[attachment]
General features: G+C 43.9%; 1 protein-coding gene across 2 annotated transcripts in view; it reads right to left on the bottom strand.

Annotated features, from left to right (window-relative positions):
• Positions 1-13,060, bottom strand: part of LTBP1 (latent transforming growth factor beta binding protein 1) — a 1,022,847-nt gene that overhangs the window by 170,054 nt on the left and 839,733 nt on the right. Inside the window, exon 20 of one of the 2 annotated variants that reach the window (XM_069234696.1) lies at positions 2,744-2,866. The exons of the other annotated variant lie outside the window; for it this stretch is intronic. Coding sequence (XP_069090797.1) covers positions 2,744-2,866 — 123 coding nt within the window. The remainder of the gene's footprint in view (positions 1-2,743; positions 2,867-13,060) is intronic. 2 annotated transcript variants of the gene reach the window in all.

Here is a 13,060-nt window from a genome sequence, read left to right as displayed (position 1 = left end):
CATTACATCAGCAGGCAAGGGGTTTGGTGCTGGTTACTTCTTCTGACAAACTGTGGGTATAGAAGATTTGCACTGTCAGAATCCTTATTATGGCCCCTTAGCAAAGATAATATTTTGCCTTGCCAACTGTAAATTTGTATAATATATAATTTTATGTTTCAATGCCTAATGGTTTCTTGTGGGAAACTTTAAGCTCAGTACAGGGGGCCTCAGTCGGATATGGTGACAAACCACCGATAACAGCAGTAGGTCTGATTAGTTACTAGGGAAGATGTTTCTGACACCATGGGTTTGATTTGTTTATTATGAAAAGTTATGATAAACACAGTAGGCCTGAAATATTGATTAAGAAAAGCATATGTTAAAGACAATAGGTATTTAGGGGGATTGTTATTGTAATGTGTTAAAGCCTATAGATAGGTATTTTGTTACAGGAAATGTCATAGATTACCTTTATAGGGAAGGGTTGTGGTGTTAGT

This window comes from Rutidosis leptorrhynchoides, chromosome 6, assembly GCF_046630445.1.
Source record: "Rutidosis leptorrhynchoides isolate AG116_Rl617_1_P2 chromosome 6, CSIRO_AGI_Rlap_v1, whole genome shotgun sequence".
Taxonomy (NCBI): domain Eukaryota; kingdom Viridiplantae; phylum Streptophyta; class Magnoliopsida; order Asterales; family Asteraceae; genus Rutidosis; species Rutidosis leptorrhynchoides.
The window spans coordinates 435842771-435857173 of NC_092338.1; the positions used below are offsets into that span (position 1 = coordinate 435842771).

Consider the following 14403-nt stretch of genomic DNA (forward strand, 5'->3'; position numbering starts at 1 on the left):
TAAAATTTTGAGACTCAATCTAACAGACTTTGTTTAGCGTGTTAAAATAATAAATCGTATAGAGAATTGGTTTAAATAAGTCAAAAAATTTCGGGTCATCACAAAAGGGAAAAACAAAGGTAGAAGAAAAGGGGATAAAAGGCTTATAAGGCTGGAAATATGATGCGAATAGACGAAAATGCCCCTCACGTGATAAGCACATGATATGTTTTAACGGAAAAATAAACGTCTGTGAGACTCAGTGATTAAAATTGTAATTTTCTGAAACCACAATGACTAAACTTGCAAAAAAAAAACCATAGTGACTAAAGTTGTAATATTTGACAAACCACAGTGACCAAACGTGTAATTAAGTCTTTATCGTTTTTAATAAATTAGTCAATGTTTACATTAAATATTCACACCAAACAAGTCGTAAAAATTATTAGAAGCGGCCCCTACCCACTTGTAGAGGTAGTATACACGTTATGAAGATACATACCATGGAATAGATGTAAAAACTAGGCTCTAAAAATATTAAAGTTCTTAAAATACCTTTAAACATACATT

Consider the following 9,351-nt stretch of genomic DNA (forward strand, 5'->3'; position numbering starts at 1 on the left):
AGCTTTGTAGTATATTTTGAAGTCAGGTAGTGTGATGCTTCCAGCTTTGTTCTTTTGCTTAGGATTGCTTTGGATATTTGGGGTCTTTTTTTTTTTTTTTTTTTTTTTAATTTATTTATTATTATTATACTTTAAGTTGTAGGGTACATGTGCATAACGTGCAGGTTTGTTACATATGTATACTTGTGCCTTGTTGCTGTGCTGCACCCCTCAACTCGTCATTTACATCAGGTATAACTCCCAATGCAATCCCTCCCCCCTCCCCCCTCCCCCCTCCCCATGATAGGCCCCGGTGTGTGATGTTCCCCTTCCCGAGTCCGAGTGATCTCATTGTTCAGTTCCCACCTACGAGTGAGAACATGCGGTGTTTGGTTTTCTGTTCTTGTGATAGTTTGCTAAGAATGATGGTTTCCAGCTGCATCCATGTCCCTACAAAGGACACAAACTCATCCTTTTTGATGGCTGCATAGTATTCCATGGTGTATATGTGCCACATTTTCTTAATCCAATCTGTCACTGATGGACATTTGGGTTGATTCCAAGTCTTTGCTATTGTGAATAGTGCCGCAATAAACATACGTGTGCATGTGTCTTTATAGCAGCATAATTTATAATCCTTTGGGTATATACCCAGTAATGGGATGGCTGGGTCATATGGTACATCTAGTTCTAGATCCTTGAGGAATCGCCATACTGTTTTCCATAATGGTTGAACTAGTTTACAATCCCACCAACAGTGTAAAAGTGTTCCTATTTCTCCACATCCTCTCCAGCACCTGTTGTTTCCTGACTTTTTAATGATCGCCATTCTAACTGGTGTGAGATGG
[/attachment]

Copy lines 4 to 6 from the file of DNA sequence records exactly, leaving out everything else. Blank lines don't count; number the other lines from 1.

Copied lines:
Here is a 13,060-nt window from a genome sequence, read left to right as displayed (position 1 = left end):
CATTACATCAGCAGGCAAGGGGTTTGGTGCTGGTTACTTCTTCTGACAAACTGTGGGTATAGAAGATTTGCACTGTCAGAATCCTTATTATGGCCCCTTAGCAAAGATAATATTTTGCCTTGCCAACTGTAAATTTGTATAATATATAATTTTATGTTTCAATGCCTAATGGTTTCTTGTGGGAAACTTTAAGCTCAGTACAGGGGGCCTCAGTCGGATATGGTGACAAACCACCGATAACAGCAGTAGGTCTGATTAGTTACTAGGGAAGATGTTTCTGACACCATGGGTTTGATTTGTTTATTATGAAAAGTTATGATAAACACAGTAGGCCTGAAATATTGATTAAGAAAAGCATATGTTAAAGACAATAGGTATTTAGGGGGATTGTTATTGTAATGTGTTAAAGCCTATAGATAGGTATTTTGTTACAGGAAATGTCATAGATTACCTTTATAGGGAAGGGTTGTGGTGTTAGT

This window comes from Rutidosis leptorrhynchoides, chromosome 6, assembly GCF_046630445.1.